CAIRO - Violent protests in Sydney against a US-made film insulting Prophet Muhammad (peace and blessing be upon him) have triggered condemnations from the Muslim community in Australia, amid calls for Muslims to reflect the peaceful teachings of Islam while protesting the provocative material.
"The ICV [Islamic Council of Victoria] is appalled by the riots in Sydney," spokesman Shereen Hassan told Herald Sun on Sunday, September 16.
"While it is abhorrent that individuals should disrespect Prophet Muhammad, it is even more abhorrent that Muslims should defile his peaceful teachings by acting in such a vile manner.
Scores of Muslims marched Saturday in Sydney's Town Hall in protest against a US film defaming the Prophet.
The march degenerated into violence after protestors clashed with police, leaving 17 people and six policemen injured.
"It's against society and probably against the law to (do that) on the street," Nobel Park imam Ibrahim Omerdic said.
"Peaceful protest, but not violence."
At least nine people died in violent protests in the Muslim world in days of protests against a film produced by an American-Israeli real estate developer that insults the Prophet.
Titled Innocence of Muslims, the film portrays the Prophet as a fool, philanderer and a religious fake.
The film was posted on YouTube in June but drew attention until last week when an Egyptian-American Copt produced a trailer in an Arabic-language blog post and e-mail newsletter publicizing the movie.
The movie was promoted by US pastor Terry Jones, who angered Muslims in 2010 with plans to burn the Noble Qur'an.
Jones called the film a "satirical" movie on the life of the Muslim Prophet, saying he showed a promotional video trailer after staging a symbolic "trial" of the Prophet.
While condemning the provocative film, Muslim leaders around the world have denounced attacks on foreign diplomatic missions, calling for a measured response to the movie.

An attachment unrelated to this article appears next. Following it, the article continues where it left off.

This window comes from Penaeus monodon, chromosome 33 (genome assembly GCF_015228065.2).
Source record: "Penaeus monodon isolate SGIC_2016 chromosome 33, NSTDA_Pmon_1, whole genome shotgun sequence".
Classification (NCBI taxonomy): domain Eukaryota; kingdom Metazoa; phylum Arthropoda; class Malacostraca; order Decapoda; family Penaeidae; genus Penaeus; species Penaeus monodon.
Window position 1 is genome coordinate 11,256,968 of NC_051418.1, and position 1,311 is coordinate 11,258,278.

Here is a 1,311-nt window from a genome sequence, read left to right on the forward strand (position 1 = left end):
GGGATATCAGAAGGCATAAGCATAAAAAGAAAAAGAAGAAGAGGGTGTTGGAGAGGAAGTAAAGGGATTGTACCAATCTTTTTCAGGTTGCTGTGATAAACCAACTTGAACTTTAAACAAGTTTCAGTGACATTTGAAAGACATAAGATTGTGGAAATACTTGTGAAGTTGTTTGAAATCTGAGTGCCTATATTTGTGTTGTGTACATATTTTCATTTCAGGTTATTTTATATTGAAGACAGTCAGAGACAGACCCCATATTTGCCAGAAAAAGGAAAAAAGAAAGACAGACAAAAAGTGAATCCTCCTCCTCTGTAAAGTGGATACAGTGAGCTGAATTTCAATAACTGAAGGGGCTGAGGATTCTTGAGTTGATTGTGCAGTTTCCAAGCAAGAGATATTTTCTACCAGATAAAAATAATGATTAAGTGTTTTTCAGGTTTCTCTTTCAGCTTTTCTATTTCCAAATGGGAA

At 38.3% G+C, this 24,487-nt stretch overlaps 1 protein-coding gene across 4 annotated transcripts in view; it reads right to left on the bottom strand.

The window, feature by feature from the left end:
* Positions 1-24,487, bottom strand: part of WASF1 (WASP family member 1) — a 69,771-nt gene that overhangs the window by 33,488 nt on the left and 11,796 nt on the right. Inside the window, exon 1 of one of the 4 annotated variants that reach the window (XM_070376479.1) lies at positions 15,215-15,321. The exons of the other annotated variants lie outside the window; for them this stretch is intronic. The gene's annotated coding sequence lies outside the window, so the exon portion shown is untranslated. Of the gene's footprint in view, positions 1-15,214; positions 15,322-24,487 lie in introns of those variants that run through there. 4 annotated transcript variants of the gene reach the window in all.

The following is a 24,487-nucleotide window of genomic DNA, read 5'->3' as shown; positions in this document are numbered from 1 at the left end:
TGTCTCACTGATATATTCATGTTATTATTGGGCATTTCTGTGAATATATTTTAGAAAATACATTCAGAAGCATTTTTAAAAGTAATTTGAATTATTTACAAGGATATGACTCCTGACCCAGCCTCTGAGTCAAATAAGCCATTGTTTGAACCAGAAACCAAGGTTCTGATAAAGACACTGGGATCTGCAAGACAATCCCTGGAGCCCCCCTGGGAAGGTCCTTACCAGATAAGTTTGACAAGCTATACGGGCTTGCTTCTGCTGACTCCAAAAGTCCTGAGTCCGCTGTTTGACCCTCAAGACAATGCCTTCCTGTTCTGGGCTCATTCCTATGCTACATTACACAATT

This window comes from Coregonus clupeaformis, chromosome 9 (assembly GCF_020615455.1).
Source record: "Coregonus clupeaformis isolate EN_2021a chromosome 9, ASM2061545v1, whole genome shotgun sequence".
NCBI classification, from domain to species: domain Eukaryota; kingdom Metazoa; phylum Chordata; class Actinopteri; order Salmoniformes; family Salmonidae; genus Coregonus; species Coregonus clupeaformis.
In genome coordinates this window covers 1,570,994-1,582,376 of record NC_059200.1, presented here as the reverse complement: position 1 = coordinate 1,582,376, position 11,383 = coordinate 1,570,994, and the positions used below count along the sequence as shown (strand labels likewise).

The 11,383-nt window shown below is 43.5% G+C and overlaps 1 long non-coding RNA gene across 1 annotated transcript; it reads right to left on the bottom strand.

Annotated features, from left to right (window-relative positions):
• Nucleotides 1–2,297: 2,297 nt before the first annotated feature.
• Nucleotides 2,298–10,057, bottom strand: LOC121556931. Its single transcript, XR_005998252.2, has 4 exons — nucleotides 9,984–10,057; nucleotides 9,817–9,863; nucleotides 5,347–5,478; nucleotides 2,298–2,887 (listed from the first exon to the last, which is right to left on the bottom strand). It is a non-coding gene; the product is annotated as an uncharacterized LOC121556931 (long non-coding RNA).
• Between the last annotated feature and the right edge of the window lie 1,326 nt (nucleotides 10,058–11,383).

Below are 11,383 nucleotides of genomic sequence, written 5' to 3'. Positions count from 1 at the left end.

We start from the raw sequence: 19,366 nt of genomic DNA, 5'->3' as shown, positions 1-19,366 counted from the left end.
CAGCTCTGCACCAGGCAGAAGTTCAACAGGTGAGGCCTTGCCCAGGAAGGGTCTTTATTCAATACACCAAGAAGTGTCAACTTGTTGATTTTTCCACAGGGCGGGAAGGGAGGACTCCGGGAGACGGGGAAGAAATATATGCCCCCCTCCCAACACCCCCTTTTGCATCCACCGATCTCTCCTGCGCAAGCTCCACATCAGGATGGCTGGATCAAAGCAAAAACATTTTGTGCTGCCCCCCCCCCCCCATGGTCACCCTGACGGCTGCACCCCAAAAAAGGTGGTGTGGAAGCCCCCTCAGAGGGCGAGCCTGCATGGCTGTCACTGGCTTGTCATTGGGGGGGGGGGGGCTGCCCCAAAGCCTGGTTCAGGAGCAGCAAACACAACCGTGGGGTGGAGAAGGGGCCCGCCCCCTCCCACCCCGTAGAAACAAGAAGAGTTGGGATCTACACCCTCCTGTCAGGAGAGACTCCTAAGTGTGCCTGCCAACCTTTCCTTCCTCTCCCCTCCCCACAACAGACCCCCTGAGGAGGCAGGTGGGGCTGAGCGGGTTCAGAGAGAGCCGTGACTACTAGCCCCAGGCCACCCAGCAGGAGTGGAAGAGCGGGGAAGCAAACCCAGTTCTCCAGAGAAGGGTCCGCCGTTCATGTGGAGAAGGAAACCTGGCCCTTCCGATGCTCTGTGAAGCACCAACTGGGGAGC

Saudi Mufti Sheikh Abdulaziz bin Abdullah Al-Sheikh said Saturday that attacks on foreign embassies over the film run counter to the peaceful teachings of Islam.
"Such acts damage the Muslim religion, are not permitted by God and are incompatible with the teachings of the Prophet, he said.
While condemning the anti-Prophet film, Australian community leaders stressed that the offensive material does not represent the view of most non-Muslims toward Muslims.
"Inflammatory films or provocative actions such as burning the Qur'an are ... activities by bigots who are the fringe of society, Hassan, the ICV spokesman, said.
They do not represent the feelings of (most) ... non-Muslims towards Muslims.
These people are best ignored or their offensive and inaccurate ideas countered by rational and factual ones expressed in a peaceful manner, as encouraged by our religion."
Australian politicians have condemned the offensive film as well as the violent protests to the material.
Australian Prime Minister Julia Gillard denounced the film as repulsive.
But the making of that video does not condone violent conduct and I absolutely condemn the violence that we have seen on Sydney's streets, Gillard told The Australian.
To anybody who wants to replicate that behavior today, I just want to say very strongly that this kind of conduct has no place on the streets of our country.
New South Wales Premier Barry O'Farrell said the violent protests against the film could undermine Australia's successful multicultural society.
We don't need to bring from overseas ethnic protest to this country, we certainly shouldn't bring from overseas religious conflicts, he said.
We've got 200 different nationalities in this city but what we saw yesterday was the unacceptable face of multiculturalism.
The Islamic community understands the damage that has been done not just to their religion but to Australia's multicultural reputation, O'Farrell said.
Tony Abbott, the Leader of the Opposition in the Australian House of Representatives and federal leader of the centre-right Liberal Party of Australia, said the violent protests did not fairly reflect the Islamic people of Australia.
I think that's the message that has got to go from every Australian to those people on the streets of Sydney yesterday, he told reporters in Sydney.
I don't believe we saw an acceptable face of Islam yesterday.
Muslims, who have been in Australia for more than 200 years, make up 1.7 percent of its 20-million population.In post 9/11-era, Australian Muslims have been haunted with suspicion and have had their patriotism questioned.